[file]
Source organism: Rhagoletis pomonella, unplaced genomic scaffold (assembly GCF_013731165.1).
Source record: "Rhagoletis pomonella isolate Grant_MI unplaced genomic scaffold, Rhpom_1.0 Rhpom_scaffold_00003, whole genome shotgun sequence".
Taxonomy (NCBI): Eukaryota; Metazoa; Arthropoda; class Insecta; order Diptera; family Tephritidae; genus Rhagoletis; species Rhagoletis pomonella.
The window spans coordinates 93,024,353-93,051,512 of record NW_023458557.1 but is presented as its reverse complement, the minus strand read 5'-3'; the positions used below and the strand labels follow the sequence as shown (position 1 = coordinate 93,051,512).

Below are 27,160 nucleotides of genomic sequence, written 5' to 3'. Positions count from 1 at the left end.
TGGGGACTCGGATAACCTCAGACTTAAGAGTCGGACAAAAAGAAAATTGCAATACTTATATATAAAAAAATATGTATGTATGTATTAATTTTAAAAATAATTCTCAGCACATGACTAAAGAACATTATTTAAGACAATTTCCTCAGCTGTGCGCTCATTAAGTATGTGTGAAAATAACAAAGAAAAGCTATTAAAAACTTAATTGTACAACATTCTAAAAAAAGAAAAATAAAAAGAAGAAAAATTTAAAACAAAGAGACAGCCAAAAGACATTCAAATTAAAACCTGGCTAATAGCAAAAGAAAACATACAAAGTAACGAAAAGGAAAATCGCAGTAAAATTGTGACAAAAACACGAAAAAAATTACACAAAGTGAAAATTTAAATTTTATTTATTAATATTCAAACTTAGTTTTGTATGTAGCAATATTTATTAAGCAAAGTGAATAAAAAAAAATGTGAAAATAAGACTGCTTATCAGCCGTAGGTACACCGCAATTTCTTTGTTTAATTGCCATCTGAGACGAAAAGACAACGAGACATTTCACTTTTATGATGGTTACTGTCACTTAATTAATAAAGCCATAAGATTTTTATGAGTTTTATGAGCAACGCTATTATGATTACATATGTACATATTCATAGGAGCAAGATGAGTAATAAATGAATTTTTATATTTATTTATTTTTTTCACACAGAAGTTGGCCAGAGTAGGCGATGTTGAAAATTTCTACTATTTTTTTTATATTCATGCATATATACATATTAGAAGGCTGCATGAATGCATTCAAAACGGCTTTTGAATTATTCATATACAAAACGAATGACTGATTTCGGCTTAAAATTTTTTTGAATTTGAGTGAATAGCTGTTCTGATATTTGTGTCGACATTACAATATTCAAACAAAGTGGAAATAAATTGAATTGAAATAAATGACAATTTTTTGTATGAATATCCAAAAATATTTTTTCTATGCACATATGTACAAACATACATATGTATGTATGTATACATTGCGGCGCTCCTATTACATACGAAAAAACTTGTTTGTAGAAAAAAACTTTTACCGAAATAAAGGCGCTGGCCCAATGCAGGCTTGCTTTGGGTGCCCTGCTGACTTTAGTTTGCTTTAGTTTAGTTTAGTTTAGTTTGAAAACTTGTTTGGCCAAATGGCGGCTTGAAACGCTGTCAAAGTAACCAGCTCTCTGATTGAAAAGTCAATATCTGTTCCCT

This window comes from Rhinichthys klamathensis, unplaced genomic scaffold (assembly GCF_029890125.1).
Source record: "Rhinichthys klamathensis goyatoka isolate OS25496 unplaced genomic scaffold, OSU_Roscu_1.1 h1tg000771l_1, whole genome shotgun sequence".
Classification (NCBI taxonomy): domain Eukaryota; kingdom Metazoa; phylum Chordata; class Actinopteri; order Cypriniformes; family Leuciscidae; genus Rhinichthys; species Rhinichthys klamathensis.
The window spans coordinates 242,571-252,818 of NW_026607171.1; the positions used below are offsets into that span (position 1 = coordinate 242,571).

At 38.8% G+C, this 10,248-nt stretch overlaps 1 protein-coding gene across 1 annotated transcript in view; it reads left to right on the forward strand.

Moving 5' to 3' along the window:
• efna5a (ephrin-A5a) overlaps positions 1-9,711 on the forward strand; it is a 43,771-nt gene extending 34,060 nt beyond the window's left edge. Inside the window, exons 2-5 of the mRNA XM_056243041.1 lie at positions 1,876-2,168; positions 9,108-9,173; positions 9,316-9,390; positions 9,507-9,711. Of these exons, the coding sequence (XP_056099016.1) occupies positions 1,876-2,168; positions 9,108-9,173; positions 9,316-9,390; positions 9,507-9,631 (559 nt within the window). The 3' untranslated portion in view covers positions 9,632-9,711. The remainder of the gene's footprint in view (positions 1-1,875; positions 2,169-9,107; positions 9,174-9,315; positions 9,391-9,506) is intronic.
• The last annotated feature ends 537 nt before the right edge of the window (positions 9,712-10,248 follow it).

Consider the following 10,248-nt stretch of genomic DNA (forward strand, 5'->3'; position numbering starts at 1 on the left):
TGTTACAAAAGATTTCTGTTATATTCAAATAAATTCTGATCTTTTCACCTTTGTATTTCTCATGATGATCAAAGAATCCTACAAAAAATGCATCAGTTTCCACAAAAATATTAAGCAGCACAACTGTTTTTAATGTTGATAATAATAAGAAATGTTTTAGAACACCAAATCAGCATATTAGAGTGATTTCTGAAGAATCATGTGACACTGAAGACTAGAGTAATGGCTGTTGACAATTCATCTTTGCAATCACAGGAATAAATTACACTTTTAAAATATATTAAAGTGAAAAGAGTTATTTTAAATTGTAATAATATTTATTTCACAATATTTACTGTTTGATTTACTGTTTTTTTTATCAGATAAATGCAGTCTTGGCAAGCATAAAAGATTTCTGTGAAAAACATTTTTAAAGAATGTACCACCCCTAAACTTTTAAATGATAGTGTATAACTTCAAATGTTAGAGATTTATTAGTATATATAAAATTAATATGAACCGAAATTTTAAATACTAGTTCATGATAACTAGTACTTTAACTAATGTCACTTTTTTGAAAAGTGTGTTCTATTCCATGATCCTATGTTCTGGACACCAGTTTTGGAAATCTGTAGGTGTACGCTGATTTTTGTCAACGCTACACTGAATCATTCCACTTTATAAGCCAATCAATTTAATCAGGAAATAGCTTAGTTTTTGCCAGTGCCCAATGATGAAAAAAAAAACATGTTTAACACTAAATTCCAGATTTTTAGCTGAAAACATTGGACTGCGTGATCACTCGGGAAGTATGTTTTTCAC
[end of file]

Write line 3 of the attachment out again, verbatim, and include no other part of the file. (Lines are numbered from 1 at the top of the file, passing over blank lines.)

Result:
Taxonomy (NCBI): Eukaryota; Metazoa; Arthropoda; class Insecta; order Diptera; family Tephritidae; genus Rhagoletis; species Rhagoletis pomonella.